Disabled adults rely on charity

20th January 2006 at 00:00
Underfunding leaves college for students with cerebral palsy suffering 'death by 1,000 cuts'. Steve Hook reports

Collection tins are rattling as a national college for people with cerebral palsy relies on public generosity to make up what it says is a shortfall in government funding.

Beaumont college - where 78 mainly adult students are in residential care to enable them to keep studying - says it turned down 40 per cent of applicants this year because it could not afford to take them on. The college says many students cost pound;30,000-a-year more than the Learning and Skills Council provides.

The Lancaster college, which is run by cerebral palsy charity Scope, is attempting to make a fresh start following criticisms by the Office for Standards in Education and the Adult Learning Inspectorate.

But acting principal Graeme Pyle, one of the new management team, says the college will continue to rely on funds raised by Scope to maintain the quality of teaching and care offered to students.

Under LSC rules, the college can be funded up to pound;62,731 per student a year, with an extra "additionality" top-up available for those who need extra help.

Beaumont, some of whose students are severely handicapped, says the typical cost per person a year is around pound;90,000 and the rules which govern "additionality" funding are not published.

For this academic year, no additional payments have so far been made - leaving Scope to rely on general fundraising activities, including collections from the public, to subsidise the shortfall.

Mr Pyle said: "Parents become distressed when we can't take people and they are angry with us. I have a letter from a parent, begging for a place. It's heart-rending.

"There is historic culpability at Scope in that it has not been clear about its mission. We have been through our period of navel-gazing but that is not the case now. The fact remains pound;62,000 a student is not enough."

The college spends around pound;6.5 million a year.

Kevin O'Brien, chief executive of the National Association of Specialist Colleges, said Beaumont is not alone in struggling under the LSC's funding formula.

His organisation represents 70 of the 75 LSC-funded specialist colleges.

Some are run by well-known charities including Mencap, the mental health charity, and the Royal National Institute for the Blind, and, he says, many have to be supported by donations.

Most of the 3,200 students are over 19 and residential. He said: "There are students with certain learning difficulties and complex needs whose needs simply cannot be met for pound;62,000.

"There is a point here that perhaps education should be provided by Government and not by relying on contributions, however well-intentioned they are."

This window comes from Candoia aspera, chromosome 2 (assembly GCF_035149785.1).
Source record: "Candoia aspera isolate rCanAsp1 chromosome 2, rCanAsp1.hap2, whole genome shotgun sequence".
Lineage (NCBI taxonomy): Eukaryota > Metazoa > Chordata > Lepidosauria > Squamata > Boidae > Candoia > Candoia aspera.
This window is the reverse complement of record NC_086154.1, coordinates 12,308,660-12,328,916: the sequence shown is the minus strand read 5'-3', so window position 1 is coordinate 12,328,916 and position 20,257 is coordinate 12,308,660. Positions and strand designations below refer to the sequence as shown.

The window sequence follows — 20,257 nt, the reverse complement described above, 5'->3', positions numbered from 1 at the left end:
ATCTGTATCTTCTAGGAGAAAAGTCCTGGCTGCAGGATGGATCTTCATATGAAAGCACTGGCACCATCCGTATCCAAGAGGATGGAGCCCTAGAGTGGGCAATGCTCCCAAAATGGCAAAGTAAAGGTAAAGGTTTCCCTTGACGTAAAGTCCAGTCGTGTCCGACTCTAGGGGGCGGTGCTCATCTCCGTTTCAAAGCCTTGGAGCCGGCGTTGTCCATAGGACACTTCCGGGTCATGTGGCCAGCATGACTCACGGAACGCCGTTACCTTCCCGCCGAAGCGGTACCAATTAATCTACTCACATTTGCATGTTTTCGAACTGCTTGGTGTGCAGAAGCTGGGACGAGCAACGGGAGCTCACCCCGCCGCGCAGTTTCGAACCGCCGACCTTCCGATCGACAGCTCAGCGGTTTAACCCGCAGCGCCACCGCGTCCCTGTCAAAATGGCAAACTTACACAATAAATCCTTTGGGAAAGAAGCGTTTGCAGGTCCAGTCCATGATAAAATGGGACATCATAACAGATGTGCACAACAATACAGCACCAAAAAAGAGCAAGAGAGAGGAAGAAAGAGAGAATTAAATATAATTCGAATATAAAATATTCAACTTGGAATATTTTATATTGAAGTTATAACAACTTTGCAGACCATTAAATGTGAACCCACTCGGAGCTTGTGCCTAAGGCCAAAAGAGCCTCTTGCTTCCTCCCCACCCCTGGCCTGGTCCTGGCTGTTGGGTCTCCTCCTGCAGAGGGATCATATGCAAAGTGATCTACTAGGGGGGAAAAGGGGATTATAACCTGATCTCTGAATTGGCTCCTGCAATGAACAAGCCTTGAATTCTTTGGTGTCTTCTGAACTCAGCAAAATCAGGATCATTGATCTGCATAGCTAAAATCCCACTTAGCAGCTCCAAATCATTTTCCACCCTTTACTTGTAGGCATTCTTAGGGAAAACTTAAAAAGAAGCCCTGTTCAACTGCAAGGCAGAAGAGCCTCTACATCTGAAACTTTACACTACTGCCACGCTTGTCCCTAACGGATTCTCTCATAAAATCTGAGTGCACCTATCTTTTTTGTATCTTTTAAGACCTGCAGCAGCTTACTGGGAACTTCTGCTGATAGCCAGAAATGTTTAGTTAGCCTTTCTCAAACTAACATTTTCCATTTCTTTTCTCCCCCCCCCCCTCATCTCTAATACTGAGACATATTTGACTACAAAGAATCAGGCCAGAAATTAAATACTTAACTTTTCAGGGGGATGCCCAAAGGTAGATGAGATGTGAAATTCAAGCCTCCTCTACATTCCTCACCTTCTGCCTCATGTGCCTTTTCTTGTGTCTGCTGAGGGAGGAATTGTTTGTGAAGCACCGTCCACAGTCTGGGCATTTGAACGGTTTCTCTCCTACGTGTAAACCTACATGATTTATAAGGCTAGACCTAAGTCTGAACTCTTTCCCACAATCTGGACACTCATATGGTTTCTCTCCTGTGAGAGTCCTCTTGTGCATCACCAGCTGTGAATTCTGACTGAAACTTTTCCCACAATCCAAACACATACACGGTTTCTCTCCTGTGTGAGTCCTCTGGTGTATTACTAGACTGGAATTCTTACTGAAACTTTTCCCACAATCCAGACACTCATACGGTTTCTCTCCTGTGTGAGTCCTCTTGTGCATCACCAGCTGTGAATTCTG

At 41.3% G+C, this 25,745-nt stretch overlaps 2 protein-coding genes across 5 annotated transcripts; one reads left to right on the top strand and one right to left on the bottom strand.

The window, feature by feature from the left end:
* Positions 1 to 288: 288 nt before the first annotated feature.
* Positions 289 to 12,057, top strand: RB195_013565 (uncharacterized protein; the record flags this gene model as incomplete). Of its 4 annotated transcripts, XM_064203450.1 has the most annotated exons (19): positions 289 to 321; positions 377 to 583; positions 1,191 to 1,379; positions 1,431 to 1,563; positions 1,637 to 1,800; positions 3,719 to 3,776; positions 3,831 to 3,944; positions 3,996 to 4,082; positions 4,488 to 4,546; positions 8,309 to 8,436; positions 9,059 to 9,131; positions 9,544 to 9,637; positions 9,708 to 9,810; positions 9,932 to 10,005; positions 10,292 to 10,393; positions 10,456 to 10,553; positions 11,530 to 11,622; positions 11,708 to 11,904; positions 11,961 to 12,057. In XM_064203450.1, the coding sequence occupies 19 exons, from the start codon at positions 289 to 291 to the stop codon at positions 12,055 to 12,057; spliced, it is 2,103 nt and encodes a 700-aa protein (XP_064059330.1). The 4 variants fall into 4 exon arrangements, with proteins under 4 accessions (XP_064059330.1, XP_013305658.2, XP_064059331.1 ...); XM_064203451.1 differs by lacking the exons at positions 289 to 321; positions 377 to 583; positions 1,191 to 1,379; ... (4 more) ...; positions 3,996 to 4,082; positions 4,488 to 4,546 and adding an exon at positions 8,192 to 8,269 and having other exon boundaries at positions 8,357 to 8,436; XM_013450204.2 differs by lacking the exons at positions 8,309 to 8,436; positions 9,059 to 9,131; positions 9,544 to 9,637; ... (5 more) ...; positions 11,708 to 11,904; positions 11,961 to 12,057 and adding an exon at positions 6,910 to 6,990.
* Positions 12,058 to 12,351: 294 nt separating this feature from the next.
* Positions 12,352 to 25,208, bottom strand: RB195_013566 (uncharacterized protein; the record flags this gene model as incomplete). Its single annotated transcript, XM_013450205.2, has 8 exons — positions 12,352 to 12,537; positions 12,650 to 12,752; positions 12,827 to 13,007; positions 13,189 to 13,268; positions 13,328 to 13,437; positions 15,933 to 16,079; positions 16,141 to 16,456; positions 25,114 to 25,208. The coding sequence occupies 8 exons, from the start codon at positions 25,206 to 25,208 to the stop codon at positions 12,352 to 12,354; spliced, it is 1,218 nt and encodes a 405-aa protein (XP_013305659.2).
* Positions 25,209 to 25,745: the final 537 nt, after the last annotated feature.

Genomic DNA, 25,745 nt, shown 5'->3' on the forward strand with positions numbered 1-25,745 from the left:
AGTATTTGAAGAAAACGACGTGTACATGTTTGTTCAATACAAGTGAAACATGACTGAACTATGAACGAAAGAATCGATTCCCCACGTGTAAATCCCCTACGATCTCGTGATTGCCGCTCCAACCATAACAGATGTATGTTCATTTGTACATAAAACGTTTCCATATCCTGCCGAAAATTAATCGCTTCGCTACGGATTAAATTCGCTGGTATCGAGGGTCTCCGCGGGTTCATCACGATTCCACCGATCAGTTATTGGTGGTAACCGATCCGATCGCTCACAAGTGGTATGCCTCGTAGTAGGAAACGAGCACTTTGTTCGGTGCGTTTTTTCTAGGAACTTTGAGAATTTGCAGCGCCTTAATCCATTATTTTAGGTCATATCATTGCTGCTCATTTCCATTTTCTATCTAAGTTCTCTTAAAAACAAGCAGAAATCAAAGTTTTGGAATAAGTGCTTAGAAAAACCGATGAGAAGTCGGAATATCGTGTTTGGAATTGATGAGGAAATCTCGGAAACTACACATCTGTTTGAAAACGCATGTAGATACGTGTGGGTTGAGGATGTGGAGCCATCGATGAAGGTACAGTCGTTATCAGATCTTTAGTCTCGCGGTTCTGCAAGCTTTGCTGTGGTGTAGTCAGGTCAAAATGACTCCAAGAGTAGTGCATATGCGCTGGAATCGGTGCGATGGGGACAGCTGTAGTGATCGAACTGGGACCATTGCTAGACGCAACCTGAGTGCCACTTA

Andy Lusk, Scope's new education director, insists there are only limited efficiency savings that can be made, describing the situation as "death by a thousand cuts".

He told FE Focus: "In the end, if we don't take these students then they and their families will need the help of social services. The cost falls on society in a different way. There is no saving for society if we don't take them.

"Where they go after we have rejected them is a big question. What I hear is that they are likely to be back at home watching the telly - their education ended."

The inspection criticised Beaumont for poor financial management and strategic planning, although the new management team was described as providing "clear and supportive leadership".

A range of GCSE, NVQ and City and Guilds courses are offered as well as more general tuition to help students cope with everyday life - including personal and social development.

Beverley Burgess, LSC's group policy manager, said: "The council is not aware that Beaumont College is turning away potential learners due to funding pressures. Applications for funding for specialist placements are made to the LSC on behalf of individual learners by the Connexions service.

"The LSC will fund learners to attend the college where they fulfil the published criteria for a specialist placement.

"We are in discussion with both the college and Scope about specific funding issues in relation to LSC-funded learners currently placed at the college.

"The LSC is keen for outstanding issues to be resolved to ensure that appropriate levels of funding can be released to the college."

The LSC says it remains committed to providing for all students who meet the requirements for placement in specialist colleges - including those unable to find suitable non-residential facilities closer to where they live.

Alan Tuckett, director of the National Institute of Adult Continuing Education, said other students with special needs have been made vulnerable by cuts in adult education, which have led to courses for people with learning difficulties being axed in some mainstream colleges.

He said: "We haven't got an adult strategy which has been thought through.

We have things largely sorted for young people but not for adults."

Scope acknowledges that the LSC has increased its funding for disabled students and the quango says talks are in progress between government departments about how care costs can be met.

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